Before I start, let me make a point about being prepared. I have to admit that I started this painting without being totally prepared--and I wanted to show you the results so you could avoid the same mistake. I am a firm believer that you must be prepared to paint when you approach the easel.
When traveling--and particularly when working with water-based paints--I like to use disposable palette paper. When I use oil paints, I use a wooden palette. In this case, as I am using Holbein Duo paints, so I had intended to buy disposable palette paper at the art store, but forgot. Instead of going back and making sure I was prepared, I followed my wife's suggestion and used a paper plate. I took a photo of what my palette (paper plate) looked like after the monochromatic painting.
It was a miracle I could control any of the tones. My recommendation is that you have the right equipment (including a good palette) before you start painting--an organized palette is essential. Anyway, I went back and got some proper palette paper for this stage of painting.
Let's get started by reminding you of the final monochromatic painting as it stood at the beginning of this post.
Now that I have proper palette paper--I start by mixing the piles of paint in three major tones in the monochromatic painting. Below is a photo of my palette--although the piles of paint are nearly gone--as I had been working for some time, but I think you can still see my point.
I set out my colors across the left, which are the same I use for all nearly all my paintings--red, light yellow, sap green, ultramarine blue, and white. I start by mixing three tones equivalent to the main tones of the underpainting across the top--a light tone, dark tone, and mid tone--moving left to right. After that I mixed the background colors, and color of the cup trying as much as possible to keep the colors in the same tones as in the underpainting.
You will see that the yellow I have mixed as the main color for the cup is a mid-tone and much darker than you might think if you only were looking at the cup. I work this way for around 5-10 mines, not so worried about making a finished painting--but primarily focusing on keeping the drawing and tones consistent with the monochromatic underpainting. Here is photo I took after around 10 minutes of laying down paint.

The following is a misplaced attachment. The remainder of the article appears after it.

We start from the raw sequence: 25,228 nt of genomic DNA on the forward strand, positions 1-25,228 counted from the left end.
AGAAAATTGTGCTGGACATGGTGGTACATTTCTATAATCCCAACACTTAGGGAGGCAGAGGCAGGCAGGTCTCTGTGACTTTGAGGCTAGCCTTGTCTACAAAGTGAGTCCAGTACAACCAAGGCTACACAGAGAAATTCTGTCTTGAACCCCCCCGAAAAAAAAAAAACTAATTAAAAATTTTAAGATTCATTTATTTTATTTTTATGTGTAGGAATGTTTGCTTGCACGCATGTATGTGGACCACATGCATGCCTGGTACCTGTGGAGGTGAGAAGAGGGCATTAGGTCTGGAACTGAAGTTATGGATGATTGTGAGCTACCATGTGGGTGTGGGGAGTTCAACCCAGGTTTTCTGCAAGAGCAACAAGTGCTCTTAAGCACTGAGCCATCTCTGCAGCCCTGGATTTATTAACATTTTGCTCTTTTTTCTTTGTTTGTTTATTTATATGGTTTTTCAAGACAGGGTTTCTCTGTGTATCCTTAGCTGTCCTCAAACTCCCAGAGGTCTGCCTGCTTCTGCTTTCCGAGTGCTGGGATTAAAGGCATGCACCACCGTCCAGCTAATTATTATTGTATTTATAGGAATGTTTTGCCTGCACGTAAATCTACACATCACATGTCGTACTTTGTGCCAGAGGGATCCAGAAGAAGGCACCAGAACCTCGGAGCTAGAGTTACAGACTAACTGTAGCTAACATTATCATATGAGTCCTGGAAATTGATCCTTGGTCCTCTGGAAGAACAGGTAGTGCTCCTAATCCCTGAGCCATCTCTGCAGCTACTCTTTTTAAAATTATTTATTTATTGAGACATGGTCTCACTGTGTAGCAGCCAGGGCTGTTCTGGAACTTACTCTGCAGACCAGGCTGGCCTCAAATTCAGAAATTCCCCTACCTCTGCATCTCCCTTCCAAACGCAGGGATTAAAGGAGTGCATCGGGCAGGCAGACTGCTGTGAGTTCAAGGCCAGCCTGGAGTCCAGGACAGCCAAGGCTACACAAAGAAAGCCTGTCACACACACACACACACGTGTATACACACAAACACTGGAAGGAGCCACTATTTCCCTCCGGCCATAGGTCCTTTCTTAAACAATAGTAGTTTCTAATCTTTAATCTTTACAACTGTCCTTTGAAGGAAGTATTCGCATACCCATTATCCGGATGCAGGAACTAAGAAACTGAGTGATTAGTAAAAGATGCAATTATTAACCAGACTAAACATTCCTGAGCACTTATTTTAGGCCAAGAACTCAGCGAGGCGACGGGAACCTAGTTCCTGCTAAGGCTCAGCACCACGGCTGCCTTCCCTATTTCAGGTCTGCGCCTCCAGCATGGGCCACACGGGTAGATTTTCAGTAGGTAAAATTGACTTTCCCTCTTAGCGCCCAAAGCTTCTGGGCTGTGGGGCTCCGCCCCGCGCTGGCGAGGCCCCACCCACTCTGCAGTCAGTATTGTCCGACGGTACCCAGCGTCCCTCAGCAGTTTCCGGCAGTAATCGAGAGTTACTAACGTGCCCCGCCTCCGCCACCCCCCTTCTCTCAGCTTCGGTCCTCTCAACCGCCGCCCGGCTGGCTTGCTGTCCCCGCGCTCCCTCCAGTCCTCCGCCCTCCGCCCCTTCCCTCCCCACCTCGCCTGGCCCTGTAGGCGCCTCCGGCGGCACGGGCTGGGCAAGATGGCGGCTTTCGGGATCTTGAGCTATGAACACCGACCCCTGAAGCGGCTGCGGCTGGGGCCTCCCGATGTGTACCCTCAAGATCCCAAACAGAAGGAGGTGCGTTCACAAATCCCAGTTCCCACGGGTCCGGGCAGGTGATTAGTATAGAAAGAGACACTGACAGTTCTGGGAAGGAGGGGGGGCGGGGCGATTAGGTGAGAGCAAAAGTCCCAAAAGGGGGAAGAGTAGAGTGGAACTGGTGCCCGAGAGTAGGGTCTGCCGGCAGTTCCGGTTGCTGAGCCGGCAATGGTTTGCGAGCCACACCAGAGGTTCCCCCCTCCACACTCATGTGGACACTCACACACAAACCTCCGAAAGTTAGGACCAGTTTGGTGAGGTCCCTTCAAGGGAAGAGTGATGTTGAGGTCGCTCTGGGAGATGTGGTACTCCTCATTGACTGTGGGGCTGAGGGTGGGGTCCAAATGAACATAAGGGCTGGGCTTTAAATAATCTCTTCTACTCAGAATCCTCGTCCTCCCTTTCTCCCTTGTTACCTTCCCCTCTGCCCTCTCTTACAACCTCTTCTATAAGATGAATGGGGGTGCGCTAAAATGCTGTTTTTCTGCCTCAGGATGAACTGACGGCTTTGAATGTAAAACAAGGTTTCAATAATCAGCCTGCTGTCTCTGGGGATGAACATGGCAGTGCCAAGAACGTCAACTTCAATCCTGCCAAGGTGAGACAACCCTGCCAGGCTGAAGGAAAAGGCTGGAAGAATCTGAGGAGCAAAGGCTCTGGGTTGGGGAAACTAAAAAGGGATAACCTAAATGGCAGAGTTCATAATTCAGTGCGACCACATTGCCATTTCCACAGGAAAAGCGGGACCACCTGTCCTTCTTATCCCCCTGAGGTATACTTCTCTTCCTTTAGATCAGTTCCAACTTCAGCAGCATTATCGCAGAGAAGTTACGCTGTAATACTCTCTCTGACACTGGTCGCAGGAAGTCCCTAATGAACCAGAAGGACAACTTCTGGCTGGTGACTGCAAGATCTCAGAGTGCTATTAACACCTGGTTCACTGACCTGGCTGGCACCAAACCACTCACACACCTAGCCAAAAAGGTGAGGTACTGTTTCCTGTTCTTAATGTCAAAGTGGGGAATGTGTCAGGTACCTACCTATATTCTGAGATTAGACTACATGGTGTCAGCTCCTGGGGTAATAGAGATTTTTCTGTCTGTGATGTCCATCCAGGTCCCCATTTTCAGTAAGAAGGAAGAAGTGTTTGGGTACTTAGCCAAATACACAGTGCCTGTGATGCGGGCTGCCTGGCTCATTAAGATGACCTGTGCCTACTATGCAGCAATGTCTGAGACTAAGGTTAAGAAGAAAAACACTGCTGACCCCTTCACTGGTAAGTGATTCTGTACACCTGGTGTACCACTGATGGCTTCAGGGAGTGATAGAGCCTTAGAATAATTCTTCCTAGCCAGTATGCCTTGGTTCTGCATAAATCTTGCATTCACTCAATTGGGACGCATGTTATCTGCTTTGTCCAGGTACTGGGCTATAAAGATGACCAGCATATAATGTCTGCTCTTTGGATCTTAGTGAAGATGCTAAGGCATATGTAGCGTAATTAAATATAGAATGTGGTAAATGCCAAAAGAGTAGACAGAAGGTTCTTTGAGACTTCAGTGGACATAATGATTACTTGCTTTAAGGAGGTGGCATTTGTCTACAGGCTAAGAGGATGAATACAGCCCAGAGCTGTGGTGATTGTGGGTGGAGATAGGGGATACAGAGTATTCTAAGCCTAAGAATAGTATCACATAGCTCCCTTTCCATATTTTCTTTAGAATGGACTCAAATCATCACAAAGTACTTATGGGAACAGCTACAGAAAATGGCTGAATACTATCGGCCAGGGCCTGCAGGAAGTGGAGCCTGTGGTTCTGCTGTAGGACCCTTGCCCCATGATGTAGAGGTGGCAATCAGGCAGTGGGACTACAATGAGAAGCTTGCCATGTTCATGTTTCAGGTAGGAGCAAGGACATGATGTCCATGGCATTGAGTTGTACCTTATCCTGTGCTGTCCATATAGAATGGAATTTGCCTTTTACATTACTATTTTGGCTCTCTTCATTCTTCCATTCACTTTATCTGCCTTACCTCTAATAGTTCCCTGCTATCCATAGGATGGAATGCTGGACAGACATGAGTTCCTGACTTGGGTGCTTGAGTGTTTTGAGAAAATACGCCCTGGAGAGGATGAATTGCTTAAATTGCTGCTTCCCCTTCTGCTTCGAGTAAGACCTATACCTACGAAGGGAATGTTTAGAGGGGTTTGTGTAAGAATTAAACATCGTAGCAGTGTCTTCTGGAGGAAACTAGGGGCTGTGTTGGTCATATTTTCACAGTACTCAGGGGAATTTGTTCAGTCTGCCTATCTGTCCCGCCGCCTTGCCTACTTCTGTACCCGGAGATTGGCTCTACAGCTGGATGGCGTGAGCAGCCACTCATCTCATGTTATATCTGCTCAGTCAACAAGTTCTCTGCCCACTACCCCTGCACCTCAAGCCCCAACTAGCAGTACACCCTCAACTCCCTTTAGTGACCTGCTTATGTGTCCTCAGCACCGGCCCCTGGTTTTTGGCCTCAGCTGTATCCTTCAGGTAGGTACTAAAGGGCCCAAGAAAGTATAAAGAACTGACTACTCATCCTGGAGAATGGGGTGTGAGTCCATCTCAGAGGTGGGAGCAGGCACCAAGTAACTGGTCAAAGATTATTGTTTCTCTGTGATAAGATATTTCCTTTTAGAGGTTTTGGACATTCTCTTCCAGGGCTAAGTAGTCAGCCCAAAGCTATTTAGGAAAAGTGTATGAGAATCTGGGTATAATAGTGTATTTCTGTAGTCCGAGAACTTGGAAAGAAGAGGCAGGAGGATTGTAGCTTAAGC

Obviously, there is still a lot to be done to make this an interesting painting, but I am mainly trying to get the color relationships correct--without losing the tonal relationships.
To make sure I was on track, I took a photo of the painting at this stage in black and white to make sure the tones were being maintained.
Satisfied that the tonal relationships were roughly correct--I move into a phase where I was trying to move the painting towards a more finished stage. I won't go into all the details, but generally speaking, this is a phase where I working the edges (the points were two or more tones meet). In the case of this painting, this meant focusing on the shape of the opening of the cup, to make sure it was well-drawn and met the sides of the cup, table, and background on the right correctly. Secondly, I wanted to make sure the cup sat on the table convincingly, so I spent some time on the edges where the side and mouth of the cup meets the table.
I worked the painting for another 30 minutes or so, and here is where it finished.
At this point, I could have keep working on it a bit more, but felt that it was in a state I could live with and there was a real risk I could ruin it my overpainting it. People always ask me, when is a painting finished--and there is never an easy answer. In this case, it was when I felt it captured my initial sense of why I started the painting in the first place--a certain glow of the yellow of the cup. I also wanted the viewer to feel as if you could feel the opening of the cup--that it was a real cup that could be used.
Anyway, I'd be interesting in you views on this lesson. Did you find it useful. What could I add to make it better. I plan to add other lessons in the future, so your feedback is appreciated. sixtyminuteartist